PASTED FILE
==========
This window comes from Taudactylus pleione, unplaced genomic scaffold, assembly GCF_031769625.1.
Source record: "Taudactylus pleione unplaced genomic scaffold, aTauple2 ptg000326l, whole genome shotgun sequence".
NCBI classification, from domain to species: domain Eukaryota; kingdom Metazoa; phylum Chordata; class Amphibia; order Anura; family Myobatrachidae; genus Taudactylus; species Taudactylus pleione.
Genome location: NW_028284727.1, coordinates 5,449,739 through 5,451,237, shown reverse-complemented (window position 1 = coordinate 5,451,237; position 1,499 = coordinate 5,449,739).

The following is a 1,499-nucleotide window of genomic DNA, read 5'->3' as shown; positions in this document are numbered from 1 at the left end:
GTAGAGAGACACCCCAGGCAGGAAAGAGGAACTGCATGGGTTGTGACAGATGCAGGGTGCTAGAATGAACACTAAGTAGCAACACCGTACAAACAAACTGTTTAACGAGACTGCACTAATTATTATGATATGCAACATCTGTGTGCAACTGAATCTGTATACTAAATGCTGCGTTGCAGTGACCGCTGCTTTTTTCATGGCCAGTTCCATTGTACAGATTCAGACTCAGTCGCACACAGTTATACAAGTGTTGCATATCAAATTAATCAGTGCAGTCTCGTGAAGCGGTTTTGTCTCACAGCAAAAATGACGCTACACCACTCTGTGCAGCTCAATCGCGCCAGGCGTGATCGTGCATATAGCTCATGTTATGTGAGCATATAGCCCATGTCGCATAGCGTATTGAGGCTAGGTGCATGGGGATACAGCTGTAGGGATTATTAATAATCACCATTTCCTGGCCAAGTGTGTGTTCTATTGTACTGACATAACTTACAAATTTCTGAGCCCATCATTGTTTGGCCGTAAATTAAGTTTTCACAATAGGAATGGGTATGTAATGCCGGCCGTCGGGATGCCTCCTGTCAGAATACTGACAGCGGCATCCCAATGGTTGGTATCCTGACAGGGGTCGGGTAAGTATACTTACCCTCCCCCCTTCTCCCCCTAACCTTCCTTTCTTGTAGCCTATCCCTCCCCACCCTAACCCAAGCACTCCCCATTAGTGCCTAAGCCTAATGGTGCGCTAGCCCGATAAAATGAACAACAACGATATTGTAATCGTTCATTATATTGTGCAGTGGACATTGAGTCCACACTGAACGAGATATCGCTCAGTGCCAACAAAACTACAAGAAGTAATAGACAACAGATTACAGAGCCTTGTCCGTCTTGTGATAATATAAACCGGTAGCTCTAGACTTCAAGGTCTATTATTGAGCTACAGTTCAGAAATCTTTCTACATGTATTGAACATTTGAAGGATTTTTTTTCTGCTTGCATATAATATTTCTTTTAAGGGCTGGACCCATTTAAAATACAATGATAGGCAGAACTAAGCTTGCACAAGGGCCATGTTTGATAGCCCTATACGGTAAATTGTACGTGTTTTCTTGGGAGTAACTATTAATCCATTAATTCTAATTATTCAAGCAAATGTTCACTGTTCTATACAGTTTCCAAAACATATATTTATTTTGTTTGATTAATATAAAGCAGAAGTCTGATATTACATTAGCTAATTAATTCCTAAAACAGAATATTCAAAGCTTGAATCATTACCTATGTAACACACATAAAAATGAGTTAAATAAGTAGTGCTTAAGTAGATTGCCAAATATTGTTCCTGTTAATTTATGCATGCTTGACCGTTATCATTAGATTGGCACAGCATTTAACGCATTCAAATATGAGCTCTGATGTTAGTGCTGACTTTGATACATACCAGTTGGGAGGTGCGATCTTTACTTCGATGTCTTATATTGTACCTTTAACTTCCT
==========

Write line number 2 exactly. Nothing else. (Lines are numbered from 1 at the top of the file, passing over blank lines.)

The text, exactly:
Source record: "Taudactylus pleione unplaced genomic scaffold, aTauple2 ptg000326l, whole genome shotgun sequence".